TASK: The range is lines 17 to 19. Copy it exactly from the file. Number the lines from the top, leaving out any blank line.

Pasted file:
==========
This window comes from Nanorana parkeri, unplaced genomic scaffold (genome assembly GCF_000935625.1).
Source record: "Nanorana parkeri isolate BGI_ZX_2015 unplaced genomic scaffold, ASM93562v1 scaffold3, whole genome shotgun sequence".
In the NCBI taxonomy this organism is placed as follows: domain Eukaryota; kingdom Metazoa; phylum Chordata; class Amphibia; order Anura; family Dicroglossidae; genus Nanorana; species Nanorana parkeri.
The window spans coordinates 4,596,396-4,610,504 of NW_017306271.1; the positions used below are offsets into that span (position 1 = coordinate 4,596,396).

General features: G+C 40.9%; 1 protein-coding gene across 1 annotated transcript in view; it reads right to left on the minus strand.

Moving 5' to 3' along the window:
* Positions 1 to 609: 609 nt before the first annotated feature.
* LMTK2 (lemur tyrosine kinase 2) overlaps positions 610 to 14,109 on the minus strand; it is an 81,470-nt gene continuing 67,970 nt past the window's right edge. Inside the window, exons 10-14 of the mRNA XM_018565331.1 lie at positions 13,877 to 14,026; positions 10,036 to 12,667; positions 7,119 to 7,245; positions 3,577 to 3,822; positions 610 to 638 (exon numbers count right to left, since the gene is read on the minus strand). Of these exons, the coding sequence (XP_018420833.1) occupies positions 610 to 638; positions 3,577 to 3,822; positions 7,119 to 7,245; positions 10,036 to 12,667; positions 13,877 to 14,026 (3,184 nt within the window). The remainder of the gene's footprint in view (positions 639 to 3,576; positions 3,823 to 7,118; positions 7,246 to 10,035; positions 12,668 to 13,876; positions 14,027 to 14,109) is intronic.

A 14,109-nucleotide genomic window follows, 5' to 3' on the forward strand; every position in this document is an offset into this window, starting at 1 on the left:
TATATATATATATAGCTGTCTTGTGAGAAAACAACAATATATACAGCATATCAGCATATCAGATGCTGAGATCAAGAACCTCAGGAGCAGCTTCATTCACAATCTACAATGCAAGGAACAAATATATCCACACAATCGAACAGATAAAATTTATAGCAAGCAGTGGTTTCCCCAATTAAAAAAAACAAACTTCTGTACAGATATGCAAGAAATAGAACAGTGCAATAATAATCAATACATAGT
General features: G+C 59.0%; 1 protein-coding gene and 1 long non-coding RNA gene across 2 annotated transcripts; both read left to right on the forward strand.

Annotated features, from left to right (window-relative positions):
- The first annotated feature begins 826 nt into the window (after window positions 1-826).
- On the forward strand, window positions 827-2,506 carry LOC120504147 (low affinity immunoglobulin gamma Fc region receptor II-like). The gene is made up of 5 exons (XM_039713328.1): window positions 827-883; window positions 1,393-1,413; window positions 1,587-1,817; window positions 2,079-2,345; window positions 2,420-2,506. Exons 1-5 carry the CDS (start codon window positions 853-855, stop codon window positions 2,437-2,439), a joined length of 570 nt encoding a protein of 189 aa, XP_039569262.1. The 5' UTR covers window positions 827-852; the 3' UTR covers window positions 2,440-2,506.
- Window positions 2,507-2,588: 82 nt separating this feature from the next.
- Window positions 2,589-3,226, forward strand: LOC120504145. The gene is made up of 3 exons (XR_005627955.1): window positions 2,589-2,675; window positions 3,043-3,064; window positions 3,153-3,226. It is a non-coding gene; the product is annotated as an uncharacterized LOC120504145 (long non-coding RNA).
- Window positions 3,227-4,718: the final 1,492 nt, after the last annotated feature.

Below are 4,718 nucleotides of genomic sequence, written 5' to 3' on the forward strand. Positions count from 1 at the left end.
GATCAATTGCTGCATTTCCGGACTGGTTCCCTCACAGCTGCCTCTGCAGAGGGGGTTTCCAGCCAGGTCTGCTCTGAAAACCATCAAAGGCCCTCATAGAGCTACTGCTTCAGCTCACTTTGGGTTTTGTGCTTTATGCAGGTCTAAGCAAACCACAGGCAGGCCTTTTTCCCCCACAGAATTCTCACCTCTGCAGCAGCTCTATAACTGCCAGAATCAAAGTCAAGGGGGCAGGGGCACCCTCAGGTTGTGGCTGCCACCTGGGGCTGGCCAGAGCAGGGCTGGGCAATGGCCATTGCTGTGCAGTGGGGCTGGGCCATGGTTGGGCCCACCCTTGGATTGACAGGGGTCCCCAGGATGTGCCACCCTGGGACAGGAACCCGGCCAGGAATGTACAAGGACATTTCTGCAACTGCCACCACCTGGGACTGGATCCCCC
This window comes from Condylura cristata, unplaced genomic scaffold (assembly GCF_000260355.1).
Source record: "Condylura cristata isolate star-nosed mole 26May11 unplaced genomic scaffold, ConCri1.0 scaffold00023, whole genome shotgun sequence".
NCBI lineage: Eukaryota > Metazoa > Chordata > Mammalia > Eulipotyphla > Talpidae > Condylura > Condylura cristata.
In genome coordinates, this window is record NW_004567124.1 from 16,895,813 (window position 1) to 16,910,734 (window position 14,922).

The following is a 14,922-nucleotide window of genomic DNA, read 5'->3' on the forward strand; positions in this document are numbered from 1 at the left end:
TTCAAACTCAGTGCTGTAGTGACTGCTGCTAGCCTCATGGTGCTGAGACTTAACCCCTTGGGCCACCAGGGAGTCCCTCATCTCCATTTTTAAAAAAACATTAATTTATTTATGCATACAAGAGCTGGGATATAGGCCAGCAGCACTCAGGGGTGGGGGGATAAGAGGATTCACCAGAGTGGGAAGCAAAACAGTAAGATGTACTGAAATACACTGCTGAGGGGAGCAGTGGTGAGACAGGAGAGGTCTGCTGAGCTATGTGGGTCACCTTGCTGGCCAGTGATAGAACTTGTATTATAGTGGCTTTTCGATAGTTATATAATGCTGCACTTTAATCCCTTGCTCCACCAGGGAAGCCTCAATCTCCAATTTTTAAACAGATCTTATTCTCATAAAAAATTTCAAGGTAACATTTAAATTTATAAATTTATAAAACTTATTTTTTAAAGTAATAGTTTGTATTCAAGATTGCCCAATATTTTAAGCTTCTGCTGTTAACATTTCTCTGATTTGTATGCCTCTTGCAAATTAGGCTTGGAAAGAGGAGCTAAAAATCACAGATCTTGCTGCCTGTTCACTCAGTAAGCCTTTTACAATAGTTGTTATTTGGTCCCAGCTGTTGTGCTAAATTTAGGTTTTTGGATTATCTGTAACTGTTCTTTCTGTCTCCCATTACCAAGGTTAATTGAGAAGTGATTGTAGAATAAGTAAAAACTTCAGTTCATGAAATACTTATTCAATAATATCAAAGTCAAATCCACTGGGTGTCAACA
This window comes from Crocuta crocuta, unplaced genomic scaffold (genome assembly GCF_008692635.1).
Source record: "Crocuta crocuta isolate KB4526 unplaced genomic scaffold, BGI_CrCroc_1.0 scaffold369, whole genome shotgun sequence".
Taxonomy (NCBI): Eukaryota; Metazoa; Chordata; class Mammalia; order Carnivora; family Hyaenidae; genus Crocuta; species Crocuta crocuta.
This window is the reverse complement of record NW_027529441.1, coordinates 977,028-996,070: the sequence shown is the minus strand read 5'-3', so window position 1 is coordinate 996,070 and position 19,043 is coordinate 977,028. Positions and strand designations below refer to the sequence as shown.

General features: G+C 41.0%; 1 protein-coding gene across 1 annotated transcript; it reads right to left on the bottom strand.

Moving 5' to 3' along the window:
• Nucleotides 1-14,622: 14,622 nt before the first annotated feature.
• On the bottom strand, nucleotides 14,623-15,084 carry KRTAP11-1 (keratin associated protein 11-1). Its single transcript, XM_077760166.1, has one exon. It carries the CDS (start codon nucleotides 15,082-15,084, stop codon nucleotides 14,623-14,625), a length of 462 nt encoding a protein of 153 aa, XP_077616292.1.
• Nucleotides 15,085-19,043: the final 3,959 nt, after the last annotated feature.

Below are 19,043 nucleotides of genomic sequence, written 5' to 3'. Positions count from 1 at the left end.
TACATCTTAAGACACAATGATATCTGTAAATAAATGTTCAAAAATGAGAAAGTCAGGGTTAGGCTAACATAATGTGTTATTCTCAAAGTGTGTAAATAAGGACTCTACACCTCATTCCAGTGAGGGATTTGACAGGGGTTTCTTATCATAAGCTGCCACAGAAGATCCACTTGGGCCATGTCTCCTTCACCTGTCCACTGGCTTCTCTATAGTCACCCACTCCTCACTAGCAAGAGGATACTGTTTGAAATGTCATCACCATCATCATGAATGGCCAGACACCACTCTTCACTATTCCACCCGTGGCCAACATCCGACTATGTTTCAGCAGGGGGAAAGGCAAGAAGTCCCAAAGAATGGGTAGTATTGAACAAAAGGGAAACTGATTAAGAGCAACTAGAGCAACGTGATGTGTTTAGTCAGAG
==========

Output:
- Window positions 3,227-4,718: the final 1,492 nt, after the last annotated feature.

Below are 4,718 nucleotides of genomic sequence, written 5' to 3' on the forward strand. Positions count from 1 at the left end.
GATCAATTGCTGCATTTCCGGACTGGTTCCCTCACAGCTGCCTCTGCAGAGGGGGTTTCCAGCCAGGTCTGCTCTGAAAACCATCAAAGGCCCTCATAGAGCTACTGCTTCAGCTCACTTTGGGTTTTGTGCTTTATGCAGGTCTAAGCAAACCACAGGCAGGCCTTTTTCCCCCACAGAATTCTCACCTCTGCAGCAGCTCTATAACTGCCAGAATCAAAGTCAAGGGGGCAGGGGCACCCTCAGGTTGTGGCTGCCACCTGGGGCTGGCCAGAGCAGGGCTGGGCAATGGCCATTGCTGTGCAGTGGGGCTGGGCCATGGTTGGGCCCACCCTTGGATTGACAGGGGTCCCCAGGATGTGCCACCCTGGGACAGGAACCCGGCCAGGAATGTACAAGGACATTTCTGCAACTGCCACCACCTGGGACTGGATCCCCC